We passed 3,000 miles yesterday! If we had the good sense to travel across the country in a straight line, we'd be done by now. But fortunately for us, common sense has seldom entered the equation on this trip and we have nearly 1,000 miles left to go. Also yesterday, my derailleur which was knocked off kilter during my fall near Chicago ripped off my bike last night about 20 miles from our destination. We flagged down a minivan; Mike was on his way home from work - he makes padded cells for insane asylums... sounds like a fun job. We managed to stuff everything in the van... except my broken bike.
He suggested that I just hold it out the window, which I laughed off until I realized it was the only way I was getting where I needed to go without a seven hour walk. So I got in the front seat, and lifted my bike with one hand so it rested partly on my shoulder and partly in my hand and off we went. After about two minutes it felt like my arm was going to tear off, but with lots of grunting and funny faces I managed to keep it together for the half hour ride. You would not believe the expressions on the faces of drivers we passed. I didn't think it was too funny at the time, but Jon got a good laugh while filming the process. When we got to a motel, we realized I had scratched the hell out of Mike's van. I felt terrible, but he assured me it was a rental and he had purchased insurance so there was no issue at all. He wouldn't even let us buy him dinner. The bike shop in the town we wound up in said they could do nothing to fix my bike and I was out of luck until Pittsburgh, PA where I have interviews lined up for Thursday and Friday; more than 100 miles away. So we wandered back to the highway to hitch hike the rest of the way to Pittsburgh. This time we were not so lucky. For the first three hours no one stopped except a couple nice people with small cars who weren't even heading in the right direction. Finally a state trooper arrived to inform us that hitch hiking is illegal in Ohio... crap. We explained our situation and he suggested we try AAA, and get the hell off the highway before he had to fine and/or arrest us. Not a bad idea, I have my AAA card with me, so I phoned in a report that my car had broken down... they sent a very surprised tow truck driver; Daryl, who ended up being a good sport. He hauled us and our bikes all the way to Pennsylvania. Daryl refused any cash, dinner, etc. saying a thank you was all he wanted.... There are some great people out there. Back in Detroit, I spent Friday at the Ford plant while Jon and John slept off hangovers. John Viera; director of sustainable business strategies organized quite a day for me. First we sat down to talk about Ford's sustainability initiatives and the recent federal ruling on states' ability to regulate fuel economy. John was adamant that Ford was not opposed to increased CAFE (Corporate Average Fuel Economy) standards, but that they would have to come on a federal level, so car companies weren't held to different standards in different states. The obvious question is why not just treat the most ambitious state regulations as if they were federal standards? I also got to speak with engineers about hydrogen, hybrids, hydrogen hybrids, ethanol, and more. I even got to drive a couple of hydrogen powered vehicles, one fuel cell and one internal combustion engine. While it's all fresh in my mind; lets talk automotive technology, because the automotive industry is going to be one of the hardest pressed sections of the economy to reach 80% emissions reductions in greenhouse gas emissions by 2050, as is quickly becoming the universal goal of environmentally conscious industry: Gas/Electric Hybrids: These hybrids are the Toyota Priuses you see on the road today; they use a combination of a smaller traditional internal combustion gasoline engine (ICE), a large battery and electric motor to increase fuel economy. They yield the greatest advantage over traditional ICEs in stop and go city driving. This is because the electric motor; the more efficient driving force is the sole source of power only when moving under 30mph. More info here. Plug in Hybrids: The only plug in hybrids you will see on the road today are concept cars or specially converted Priuses. The concept is simple; you have a typical hybrid car as mentioned above, but you can use the electricity from the grid to charge your even larger battery. A few small firms that have converted showroom Priuses to plug-ins have done so by removing the car's nickel metal battery and replacing it with a lithium ion battery, twice as powerful as the original. But some lithium ion batteries, particularly those used in laptop computers, have overheated and caught fire. Toyota's experimental hybrids will simply add a second nickel metal battery. This battery covers the first 40-60 miles the car drives after a charge without using any liquid fuel, and considering the average person drives less than 30 miles per day this could largely eliminate the need for gasoline in daily automotive transport, while maintaining the capability to take long trips. This is only environmentally advantageous if our electricity is coming from clean sources, however even when your electricity comes from a coal fired generator, you still break even with gasoline in net emissions. These cars are a logical and simple next step in automotive evolution and hopefully we will see them rolling out in the next couple years. Many are, in addition, looking to see Plug in Hybrids used in combination with personal solar devices. Hydrogen Cars Hydrogen powered cars are currently seen as the holy grail of automotive technology. Years from commercial production, these cars can use either a fuel cell or internal combustion engine to use hydrogen gas as a fuel. The process is highly efficient and directly produces virtually no greenhouse gas emissions. However there are some huge hurdles to overcome in creating a clean hydrogen fuel economy. First off, hydrogen gas does not occur naturally like coal, gas or oil. We have to get it from somewhere. In an ideal world we would use electricity to split water into hydrogen and oxygen gas -a process called hydrolysis. This simple and commercially available technology is used to create less than 15% of hydrogen gas for commercial use. Instead we 'reform' fossil fuels. Oil and natural gas contain hydrocarbons -- molecules consisting of hydrogen and carbon. Using a device called a reformer, you can split the hydrogen off the carbon in a hydrocarbon relatively easily and then use the hydrogen. You discard the leftover carbon to the atmosphere as carbon dioxide. The obvious drawback is that this process creates a clean fuel in a dirty way, emitting large quantities of carbon dioxide. The advantage and reason it supplies the bulk of hydrogen fuel is that natural gas is still cheap. Once you have your hydrogen you face a whole different set of issues. Hydrogen is a highly diffuse gas, so it has to be compressed (200-350x atmospheric pressure) to be used as an automotive fuel or stored as a liquid. To make hydrogen a liquid you have to cool it to 20.27 K (-423.17°F/-252.87°C), a process that requires 40% of the embodied energy in the fuel. Then you have to transport the hydrogen to a place where it can be distributed, either by truck or pipeline. The gas station must have suitable facilities to store and distribute hydrogen; pressurized or cryogenic storage tanks, pumps, etc. While not impossible, we are a long way from a hydrogen economy. So for the time being here is where I propose we concentrate our efforts to reduce the ecological imprint of our daily transportation: For some people living in highly urban areas with access to good public transport, who own a car just so that they have access to one on the rare occasions they need one; there is a great potential for programs like ZipCar and other community use vehicles. You pay a monthly or per-use fee to have access to a car whenever you need one; it's a great way to knock down the number of cars we produce. For those of us who need a car more regularly, the first and most obvious step is just getting the most fuel efficient cars for our needs. This does NOT mean throw out a perfectly good vehicle to get a more fuel efficient one, the embodied energy in your three year old car is much greater than what you'll save in the next few years driving a Prius. But when you need to replace an aged vehicle, really think about what you need: if you are getting an SUV because twice a year you take your boat on vacation, smack your face against a wall until you remember a friend with a truck you can borrow for those odd occasions, there are plenty out there. Live near where you work or work near where you live; no don't pick up and move today, but make it a life strategy and a primary factor next time you move or switch jobs. It will save you so many hours of transit over the course of your life, so why not do it? Just think if you have 1 hour of driving per day, 5 days a week, 48 weeks a year, 30 years in a career; that's 7,200 hundred hours, 300 DAYS of your life you could save of needless driving. Use public transport, walk, or my personal favorite alternative - bike to work and around town. It saves you money, gets you in shape, and helps you to meet new people. Take less vacations, but make them longer... save the extra flying or driving and the subsequent ecological footprint and just make it two weeks on the beach instead of one week on two beaches. There are so many opportunities to make little changes, and added up over your life, it makes an enormous difference. Further Reading:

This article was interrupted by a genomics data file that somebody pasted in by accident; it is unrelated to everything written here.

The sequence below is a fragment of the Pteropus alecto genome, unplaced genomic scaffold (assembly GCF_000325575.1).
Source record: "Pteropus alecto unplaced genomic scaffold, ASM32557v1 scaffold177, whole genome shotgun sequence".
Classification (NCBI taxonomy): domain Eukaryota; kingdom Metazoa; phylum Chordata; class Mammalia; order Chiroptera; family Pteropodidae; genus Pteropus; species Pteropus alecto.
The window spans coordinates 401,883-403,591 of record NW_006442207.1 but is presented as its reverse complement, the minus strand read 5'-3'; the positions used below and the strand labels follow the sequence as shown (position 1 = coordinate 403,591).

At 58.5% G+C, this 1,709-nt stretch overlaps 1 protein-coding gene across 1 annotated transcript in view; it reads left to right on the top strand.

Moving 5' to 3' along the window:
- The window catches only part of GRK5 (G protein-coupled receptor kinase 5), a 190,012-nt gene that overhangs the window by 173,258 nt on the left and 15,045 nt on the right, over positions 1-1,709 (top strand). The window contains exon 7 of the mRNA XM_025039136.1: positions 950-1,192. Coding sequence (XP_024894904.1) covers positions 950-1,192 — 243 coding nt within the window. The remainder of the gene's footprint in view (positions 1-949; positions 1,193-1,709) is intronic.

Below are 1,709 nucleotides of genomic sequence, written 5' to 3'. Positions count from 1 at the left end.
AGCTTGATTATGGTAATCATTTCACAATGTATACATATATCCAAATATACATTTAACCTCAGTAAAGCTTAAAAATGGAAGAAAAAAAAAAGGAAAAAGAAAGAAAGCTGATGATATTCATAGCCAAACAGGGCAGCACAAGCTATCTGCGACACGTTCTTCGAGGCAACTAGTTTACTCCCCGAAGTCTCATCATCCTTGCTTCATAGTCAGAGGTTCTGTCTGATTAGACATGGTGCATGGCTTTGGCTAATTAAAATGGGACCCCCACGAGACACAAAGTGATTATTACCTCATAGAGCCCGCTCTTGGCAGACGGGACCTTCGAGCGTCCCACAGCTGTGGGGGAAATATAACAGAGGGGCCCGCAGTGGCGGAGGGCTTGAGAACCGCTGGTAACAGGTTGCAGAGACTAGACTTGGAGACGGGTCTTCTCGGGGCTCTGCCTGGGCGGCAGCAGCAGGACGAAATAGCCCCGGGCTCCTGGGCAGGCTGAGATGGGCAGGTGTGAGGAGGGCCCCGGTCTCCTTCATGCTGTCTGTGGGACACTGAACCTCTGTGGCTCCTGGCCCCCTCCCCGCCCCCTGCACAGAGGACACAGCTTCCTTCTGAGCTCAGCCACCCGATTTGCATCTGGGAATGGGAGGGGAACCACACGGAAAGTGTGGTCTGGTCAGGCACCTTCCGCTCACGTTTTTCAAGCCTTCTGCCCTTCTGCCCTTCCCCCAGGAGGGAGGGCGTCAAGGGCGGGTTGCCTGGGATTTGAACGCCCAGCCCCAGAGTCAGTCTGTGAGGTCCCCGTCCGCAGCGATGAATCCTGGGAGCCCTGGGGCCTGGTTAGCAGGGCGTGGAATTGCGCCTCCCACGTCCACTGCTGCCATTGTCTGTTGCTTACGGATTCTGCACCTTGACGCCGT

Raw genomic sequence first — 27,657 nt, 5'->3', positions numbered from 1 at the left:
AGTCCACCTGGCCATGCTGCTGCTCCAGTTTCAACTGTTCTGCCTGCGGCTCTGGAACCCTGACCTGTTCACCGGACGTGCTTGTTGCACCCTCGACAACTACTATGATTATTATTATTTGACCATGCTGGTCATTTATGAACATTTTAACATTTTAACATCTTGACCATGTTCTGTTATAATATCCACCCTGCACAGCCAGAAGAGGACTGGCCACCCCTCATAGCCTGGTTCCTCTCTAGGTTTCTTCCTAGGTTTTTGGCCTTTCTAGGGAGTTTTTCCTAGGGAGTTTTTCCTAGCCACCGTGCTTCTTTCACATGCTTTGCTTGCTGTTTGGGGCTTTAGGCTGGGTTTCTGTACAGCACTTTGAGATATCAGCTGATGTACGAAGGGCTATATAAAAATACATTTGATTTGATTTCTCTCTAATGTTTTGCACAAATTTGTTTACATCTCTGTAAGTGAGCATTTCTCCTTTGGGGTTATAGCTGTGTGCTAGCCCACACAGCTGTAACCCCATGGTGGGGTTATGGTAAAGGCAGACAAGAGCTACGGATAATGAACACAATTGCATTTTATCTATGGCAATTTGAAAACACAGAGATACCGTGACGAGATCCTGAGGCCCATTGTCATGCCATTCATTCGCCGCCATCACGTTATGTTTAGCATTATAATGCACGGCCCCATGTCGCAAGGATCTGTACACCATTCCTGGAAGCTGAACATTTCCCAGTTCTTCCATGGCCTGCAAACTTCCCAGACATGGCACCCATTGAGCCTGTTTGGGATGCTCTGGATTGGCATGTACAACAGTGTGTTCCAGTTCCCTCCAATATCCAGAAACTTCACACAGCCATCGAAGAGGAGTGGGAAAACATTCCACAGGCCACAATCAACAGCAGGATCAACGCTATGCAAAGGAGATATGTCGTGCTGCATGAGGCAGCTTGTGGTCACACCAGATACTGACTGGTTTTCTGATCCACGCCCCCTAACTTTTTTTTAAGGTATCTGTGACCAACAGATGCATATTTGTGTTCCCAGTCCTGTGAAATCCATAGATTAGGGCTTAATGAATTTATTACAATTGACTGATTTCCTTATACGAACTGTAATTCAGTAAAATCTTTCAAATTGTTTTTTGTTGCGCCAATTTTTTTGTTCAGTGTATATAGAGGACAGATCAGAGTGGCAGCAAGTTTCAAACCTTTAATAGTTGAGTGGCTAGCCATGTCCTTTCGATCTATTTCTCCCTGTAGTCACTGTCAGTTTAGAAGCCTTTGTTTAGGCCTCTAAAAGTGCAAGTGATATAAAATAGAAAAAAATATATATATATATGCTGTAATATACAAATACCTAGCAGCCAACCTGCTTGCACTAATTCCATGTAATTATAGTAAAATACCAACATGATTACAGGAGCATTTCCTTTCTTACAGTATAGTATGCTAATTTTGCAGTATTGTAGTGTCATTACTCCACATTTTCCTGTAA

Note: Interview/itinerary suggestions for the trip can be emailed to me.
|Ride To Sustain will pass through the following cities: San Francisco, CA – Sacramento, CA – Reno, NV – Salt Lake City, UT – Denver, CO – Omaha, NB – Des Moines, IA – Chicago, IL – Detroit, MI – Cleveland, OH – Pittsburgh, PA – Washington, DC – Philadelphia, PA – New York City, NY – Hartford, CT – Boston, MA|